Has digitalization made cultural intelligence obsolete?

Nowadays, we all have a wide range of what I like to call ‘digital assistants’ at our fingertips, such as apps, quick Google look-ups or chat windows that can connect us to the other side of the world. This means you can have rapid access to any far-flung suppliers, and thanks to video calls you can even check out the on-site reality without having to set foot on a plane. So the world is becoming smaller – and easier to reach. But does this mean that you no longer need to spend hours getting to know and understand your business partners? If everything can be virtually guided and digitally translated – and an algorithm could even teach your chatbot to negotiate prices with your vendor in future – what’s the use, right?

Wrong! ‘Cultural intelligence’, i.e. understanding cultural business etiquette, has never been more important – and business has never relied so heavily on people skills as it does today. Digital assistants are available to everyone… and that includes your competitors. This means that if you’ve found your key supplier via digital platforms, the chances are that your competitor could find them too – and even offer better prices. What would that mean for your business? Or maybe rather than offering better prices, they would offer a much more precious commodity: their time and involvement. And let’s be honest, who are our favourite business partners? The ones who only communicate via email (including Caps Lock and bold on a bad day!), or the ones who ask us how we are, look us in the eye and show genuine interest? As digitalization escalates, time and involvement are becoming increasingly scarce. This is good for me and my consultancy, as people ring me asking for help with fixing their broken business relationships, but to be honest it doesn’t have to be this way.

How to nurture valuable business relationships?

I am not saying we shouldn’t take advantage of digitalization and all the good things it brings. I am merely saying that a balanced or even strategic approach to Supplier Relationship Management is needed. As a consultant, speaker and workshop facilitator, I am lucky enough to encounter a wide range of different industries and companies, all with the same challenge: ‘How do we strengthen the cooperation with our key strategic suppliers, on a limited budget?’. And to me, that’s the challenge – spot on – right there. When everyone is having to do more with less and agendas are being filled with virtual conference calls, how can we create and nurture our most valuable business relationships?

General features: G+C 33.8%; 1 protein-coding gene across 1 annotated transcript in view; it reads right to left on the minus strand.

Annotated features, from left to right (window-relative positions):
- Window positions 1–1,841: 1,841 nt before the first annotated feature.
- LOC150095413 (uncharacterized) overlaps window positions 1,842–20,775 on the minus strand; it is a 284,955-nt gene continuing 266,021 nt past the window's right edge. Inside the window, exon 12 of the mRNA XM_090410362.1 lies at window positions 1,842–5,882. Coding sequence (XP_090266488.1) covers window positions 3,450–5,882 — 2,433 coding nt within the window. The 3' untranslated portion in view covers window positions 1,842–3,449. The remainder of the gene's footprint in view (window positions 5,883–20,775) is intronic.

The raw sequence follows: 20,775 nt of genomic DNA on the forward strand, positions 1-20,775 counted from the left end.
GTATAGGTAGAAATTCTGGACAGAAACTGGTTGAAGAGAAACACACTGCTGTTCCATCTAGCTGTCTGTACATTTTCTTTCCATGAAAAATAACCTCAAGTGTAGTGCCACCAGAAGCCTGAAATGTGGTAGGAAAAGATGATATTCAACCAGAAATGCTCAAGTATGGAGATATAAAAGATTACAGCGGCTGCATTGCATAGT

I once saw a bumper sticker saying ‘Get up. Dress up. Show up. And never give up.’ This advice could equally be applied to the current dilemma. Get up from your desk – or look up from your phone when spending time with your business partner. Dress up for the occasion – invite them out if they are in your time zone. ‘Show up’ means spend time with them; get to know them, and learn to understand both their business and what motivates them. Dinner conversations can still reveal hidden treasures!

No time for new samples

To illustrate the last part about not giving up, let me tell you a story from my countless hours of visiting suppliers. A client had changed the colours of the entire collection at the last minute before an important fair. This meant that there was virtually no time to make new samples in the new colours for the major event. I mailed and called every single contact person that we had at the supplier, but they all said the same: ‘But there is no time!’ and ‘Impossible!’. So I booked a flight for the very same evening. The supplier said ‘Don’t waste your time coming here, there is simply no time – it won’t make a difference!’. I said that I completely understood and that I just wanted to visit them to talk and see how they were. Upon arrival at the factory, they repeated the same thing to me.

And then as the hours passed by, we started talking about where to have dinner. The general manager invited his wife and members of his family as well – and as we said goodbye outside the restaurant, a package was handed to me: the new, amended samples. I carried them back to the client in my hand luggage and arrived just in time for the fair. This just goes to show that personal relationships still make all the difference.

Heidi Larsen, the Supply Chain Princess of Plus 7